Citation: Average student. "Confidence Enhancing, not Intelligence!: An Experience with Dexedrine (exp83752)". Erowid.org. Aug 6, 2011. erowid.org/exp/83752
Frequently I hear my peers deliberating on how they can score some dexedrine, adderall or ritalin.
Maybe its a dick move, but although I'm on dexedrine, I tell its Strattera if they ask.
Imagine finals approaching, and a slew of ill-prepared university students knocking at your door, (because friend A told friend B told dude C who told girlfriend D you had it) begging you for some adderall and holding you responsible for their failure if you deny it: after all, they could pass if they had some too.
Sounds crazy, but in my experience it happens more often than you would think.
Amphetamine based stimulants, along with methylphenidate, are the new study drug of choice for university students, and have easily unseated caffiene from its throne.
Does it live up to the hype?
The one sure thing about pharmacology is that different people can experience different reactions from a drug.
I could be a minority in my experience, but I felt I would voice my opinion on the efficiency of these drugs for academics so that people can better decide if they really are the universal wonder-drugs they can get described as.
Maybe then I won't have to hide my prescription bottle and lie to my friends, or face the stigma of owning this stupid drug - even legally.
I have ADHD, and I really couldn't give a damn wether you believe in it or not. Yeah, I'm sure you're exceedingly qualified to speculate on the etiology of a complex neurobiological deficit in executive functioning, Professor Wikipedia.
This is relevant because the ADHD may affect how the drug affects me, as opposed to someone else free of it.
Academic Effects I Personally Experience:
At a normal dose, I actually don't even notice dexedrine is working - but other people do.
My brother who attends the same university as me can almost immediately tell if I've remembered to take my dosage that day.
I listen much better, I'm more mellow and not as impulsive, I remember dates, appointments and obligations, and I'm just an all-round normal person. Its really helpful.
Again - I actually don't notice a difference myself apart from feeling calm, not hungry and a dry throat - yet the desired effects are very clear and observable to others.
Academic wise it hasn't helped me as much as other people:
I always hear people talking about how it makes them super geniuses, and they study for 4 hours and get an A+, or just ace the exam through sheer willpower and awesomeness.
Well, I straight-up don't have that.
At prescribed dosages it just helps me sit still and pay attention to the lecture like my more motivated peers.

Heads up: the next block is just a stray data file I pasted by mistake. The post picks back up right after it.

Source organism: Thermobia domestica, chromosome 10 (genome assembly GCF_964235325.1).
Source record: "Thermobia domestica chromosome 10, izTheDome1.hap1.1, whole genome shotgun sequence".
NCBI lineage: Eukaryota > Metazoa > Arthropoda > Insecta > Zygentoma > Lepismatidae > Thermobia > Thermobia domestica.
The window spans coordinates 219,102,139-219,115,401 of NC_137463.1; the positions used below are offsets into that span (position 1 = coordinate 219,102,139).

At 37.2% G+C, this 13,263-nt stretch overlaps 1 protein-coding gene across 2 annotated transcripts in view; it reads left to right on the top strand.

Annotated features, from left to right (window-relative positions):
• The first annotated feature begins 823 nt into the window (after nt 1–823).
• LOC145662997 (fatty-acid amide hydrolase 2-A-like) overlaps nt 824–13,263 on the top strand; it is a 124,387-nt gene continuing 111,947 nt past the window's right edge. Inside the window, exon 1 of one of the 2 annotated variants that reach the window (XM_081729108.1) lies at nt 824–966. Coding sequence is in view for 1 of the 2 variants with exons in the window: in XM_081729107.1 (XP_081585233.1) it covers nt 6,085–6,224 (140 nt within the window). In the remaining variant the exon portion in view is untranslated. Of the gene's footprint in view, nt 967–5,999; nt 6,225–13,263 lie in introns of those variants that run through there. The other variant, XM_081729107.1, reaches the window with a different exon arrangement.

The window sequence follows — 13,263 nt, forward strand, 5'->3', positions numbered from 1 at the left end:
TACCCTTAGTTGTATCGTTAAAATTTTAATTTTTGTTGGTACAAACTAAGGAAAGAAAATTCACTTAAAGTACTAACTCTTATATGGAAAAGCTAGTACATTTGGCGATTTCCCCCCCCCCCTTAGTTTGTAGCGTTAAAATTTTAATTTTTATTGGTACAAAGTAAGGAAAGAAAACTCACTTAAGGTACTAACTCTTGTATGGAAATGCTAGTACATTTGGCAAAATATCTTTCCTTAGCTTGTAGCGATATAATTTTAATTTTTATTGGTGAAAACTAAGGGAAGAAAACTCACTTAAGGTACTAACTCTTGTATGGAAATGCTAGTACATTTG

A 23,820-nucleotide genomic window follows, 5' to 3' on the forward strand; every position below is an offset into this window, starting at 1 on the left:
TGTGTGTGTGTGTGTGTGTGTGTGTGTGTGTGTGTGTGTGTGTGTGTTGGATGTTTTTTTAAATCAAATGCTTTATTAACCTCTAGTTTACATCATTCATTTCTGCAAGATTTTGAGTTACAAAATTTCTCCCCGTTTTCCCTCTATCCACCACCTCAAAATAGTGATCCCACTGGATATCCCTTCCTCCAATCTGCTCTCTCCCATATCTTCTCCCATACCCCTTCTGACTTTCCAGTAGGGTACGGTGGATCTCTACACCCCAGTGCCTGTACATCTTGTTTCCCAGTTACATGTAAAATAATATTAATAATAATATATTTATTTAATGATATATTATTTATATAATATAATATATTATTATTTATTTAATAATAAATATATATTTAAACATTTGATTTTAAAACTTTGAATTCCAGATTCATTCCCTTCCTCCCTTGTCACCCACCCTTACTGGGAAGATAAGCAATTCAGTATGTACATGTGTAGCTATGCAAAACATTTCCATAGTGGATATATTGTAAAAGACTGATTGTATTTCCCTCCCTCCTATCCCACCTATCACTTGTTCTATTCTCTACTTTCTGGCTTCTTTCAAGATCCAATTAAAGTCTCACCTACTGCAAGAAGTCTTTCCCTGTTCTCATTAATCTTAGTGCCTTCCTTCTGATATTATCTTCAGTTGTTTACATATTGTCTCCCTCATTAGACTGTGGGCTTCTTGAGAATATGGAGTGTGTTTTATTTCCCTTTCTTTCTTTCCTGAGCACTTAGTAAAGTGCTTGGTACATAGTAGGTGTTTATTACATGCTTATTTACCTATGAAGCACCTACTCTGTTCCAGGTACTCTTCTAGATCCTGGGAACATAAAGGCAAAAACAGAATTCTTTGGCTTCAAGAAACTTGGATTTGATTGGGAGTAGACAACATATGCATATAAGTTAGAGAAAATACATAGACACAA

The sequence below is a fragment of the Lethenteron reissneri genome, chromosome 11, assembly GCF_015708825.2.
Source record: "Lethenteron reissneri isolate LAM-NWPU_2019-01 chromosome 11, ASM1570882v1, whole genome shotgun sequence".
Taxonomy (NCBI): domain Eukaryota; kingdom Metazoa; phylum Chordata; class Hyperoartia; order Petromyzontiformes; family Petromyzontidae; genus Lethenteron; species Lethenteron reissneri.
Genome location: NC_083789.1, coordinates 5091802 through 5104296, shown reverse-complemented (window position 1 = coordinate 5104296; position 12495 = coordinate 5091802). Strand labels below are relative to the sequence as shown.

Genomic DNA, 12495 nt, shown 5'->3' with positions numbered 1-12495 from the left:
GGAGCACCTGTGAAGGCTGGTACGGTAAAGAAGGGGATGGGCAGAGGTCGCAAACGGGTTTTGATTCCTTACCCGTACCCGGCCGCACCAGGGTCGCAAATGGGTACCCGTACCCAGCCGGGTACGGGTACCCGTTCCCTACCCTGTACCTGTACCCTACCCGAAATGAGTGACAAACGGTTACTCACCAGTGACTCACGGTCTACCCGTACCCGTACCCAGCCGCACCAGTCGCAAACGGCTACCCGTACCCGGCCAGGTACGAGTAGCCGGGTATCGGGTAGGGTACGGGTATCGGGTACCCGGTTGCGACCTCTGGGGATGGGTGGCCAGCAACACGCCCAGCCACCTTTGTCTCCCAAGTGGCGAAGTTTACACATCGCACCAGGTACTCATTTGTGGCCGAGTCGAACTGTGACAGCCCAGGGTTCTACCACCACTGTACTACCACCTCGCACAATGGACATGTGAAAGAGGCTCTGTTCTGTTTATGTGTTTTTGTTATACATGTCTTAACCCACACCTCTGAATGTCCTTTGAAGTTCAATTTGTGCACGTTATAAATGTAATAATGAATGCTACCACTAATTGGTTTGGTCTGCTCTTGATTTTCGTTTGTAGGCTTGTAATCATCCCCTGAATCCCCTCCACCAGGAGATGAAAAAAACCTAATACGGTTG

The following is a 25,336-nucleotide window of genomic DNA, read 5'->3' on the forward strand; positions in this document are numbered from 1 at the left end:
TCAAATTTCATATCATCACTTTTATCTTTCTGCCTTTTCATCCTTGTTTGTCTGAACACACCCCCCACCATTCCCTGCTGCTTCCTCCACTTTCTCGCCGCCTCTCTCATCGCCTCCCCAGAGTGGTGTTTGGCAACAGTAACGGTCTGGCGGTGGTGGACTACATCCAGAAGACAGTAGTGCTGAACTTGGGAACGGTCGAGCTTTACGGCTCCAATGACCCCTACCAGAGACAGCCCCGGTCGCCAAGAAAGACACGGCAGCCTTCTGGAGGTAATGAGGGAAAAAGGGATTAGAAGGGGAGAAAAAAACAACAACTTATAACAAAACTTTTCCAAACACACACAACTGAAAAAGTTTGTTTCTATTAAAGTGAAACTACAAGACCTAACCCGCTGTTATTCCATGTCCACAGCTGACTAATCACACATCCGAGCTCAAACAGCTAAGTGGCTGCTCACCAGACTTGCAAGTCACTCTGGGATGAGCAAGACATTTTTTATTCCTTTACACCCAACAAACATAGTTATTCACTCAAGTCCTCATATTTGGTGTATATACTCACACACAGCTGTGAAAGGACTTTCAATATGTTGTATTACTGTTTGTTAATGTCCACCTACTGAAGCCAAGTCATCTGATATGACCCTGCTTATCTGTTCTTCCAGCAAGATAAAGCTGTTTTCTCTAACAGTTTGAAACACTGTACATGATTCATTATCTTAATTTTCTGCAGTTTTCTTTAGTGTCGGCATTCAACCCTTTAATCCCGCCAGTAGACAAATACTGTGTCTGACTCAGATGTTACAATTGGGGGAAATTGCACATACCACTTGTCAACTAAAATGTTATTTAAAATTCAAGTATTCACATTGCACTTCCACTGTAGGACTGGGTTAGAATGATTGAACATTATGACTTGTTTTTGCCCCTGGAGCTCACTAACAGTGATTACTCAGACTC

It definitely doesn't raise my intelligence, or intuition.
So why not take more? Well, I have and it produces a euphoric effect I don't get at my regular dose:
Essentially I think I'm hot shit, and I sit on my ass and daydream about how awesome I am, and how intelligent I am, and how I'm going to fucking ace the exam I have next week.
It makes big problems seem like tiny ones I can wave away with the flick of my wrist.
But I'm NOT super intelligent, or god-like, or going to ace the exam with self-righteous fantasies.
I can't just wave problems away as easily as I think I can.
I honestly think a lot of these accounts can get exaggerated because people THINK they're super intelligent because the drug boosts their confidence, not cognition.
If I want a good mark, I have to study and work hard like everyone else. Essentially I find amphetamines to be glorified caffiene pills, which ironically make the user feel glorified too.
They can be useful tools, if you use them correctly. Using them correctly is entirely dependant of finding the right dose and only using when necessary, which I would think to be difficult without the observation of a medical practitioner. There are too many potentially dangerous side effects - not to mention having legal consequences and a high addictive potential.
I wouldn't advocate their use, not because they're stigmatized, not because they're illegal, and not because of any illogical fear of the drug. Drugs are just tools, and any tool can get misused.
This particular tool is easily misused.
Bottom-line, it (when used at high, unprescribed doses) isn't worth it if your intent is only to get better marks and remain otherwise healthy. The risks simply outweigh the benefits for a healthy student, in my experience.
I haven't discussed the risks because it'll be more convincing if you just do the research yourself.
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